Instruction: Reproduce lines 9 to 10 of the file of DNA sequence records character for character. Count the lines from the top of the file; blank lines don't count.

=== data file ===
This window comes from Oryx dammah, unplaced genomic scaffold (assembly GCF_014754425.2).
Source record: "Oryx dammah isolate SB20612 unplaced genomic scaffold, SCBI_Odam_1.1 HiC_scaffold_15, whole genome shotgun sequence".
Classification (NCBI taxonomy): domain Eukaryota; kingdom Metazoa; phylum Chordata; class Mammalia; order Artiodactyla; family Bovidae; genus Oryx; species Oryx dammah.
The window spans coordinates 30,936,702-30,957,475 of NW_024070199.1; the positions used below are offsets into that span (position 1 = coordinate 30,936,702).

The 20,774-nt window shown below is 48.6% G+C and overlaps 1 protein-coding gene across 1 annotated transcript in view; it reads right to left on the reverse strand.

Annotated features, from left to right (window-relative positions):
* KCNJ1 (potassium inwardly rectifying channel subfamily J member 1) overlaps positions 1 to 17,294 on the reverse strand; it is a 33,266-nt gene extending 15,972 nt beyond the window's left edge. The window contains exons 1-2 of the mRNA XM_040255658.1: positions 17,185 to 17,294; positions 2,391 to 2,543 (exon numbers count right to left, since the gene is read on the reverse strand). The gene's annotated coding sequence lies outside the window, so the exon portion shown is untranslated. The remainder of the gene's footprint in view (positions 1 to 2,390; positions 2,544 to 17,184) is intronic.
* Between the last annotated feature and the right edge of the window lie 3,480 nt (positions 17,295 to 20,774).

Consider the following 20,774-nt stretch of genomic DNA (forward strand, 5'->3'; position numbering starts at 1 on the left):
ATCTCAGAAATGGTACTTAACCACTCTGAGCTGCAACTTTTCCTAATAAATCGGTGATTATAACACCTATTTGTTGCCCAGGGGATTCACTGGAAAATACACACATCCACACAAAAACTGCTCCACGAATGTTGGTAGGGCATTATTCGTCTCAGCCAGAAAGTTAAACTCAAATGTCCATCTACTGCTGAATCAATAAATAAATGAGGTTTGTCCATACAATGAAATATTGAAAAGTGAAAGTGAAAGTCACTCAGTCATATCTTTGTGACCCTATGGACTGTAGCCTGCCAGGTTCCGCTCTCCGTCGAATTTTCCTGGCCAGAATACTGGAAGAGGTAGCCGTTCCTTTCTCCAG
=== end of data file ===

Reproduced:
Consider the following 20,774-nt stretch of genomic DNA (forward strand, 5'->3'; position numbering starts at 1 on the left):
ATCTCAGAAATGGTACTTAACCACTCTGAGCTGCAACTTTTCCTAATAAATCGGTGATTATAACACCTATTTGTTGCCCAGGGGATTCACTGGAAAATACACACATCCACACAAAAACTGCTCCACGAATGTTGGTAGGGCATTATTCGTCTCAGCCAGAAAGTTAAACTCAAATGTCCATCTACTGCTGAATCAATAAATAAATGAGGTTTGTCCATACAATGAAATATTGAAAAGTGAAAGTGAAAGTCACTCAGTCATATCTTTGTGACCCTATGGACTGTAGCCTGCCAGGTTCCGCTCTCCGTCGAATTTTCCTGGCCAGAATACTGGAAGAGGTAGCCGTTCCTTTCTCCAG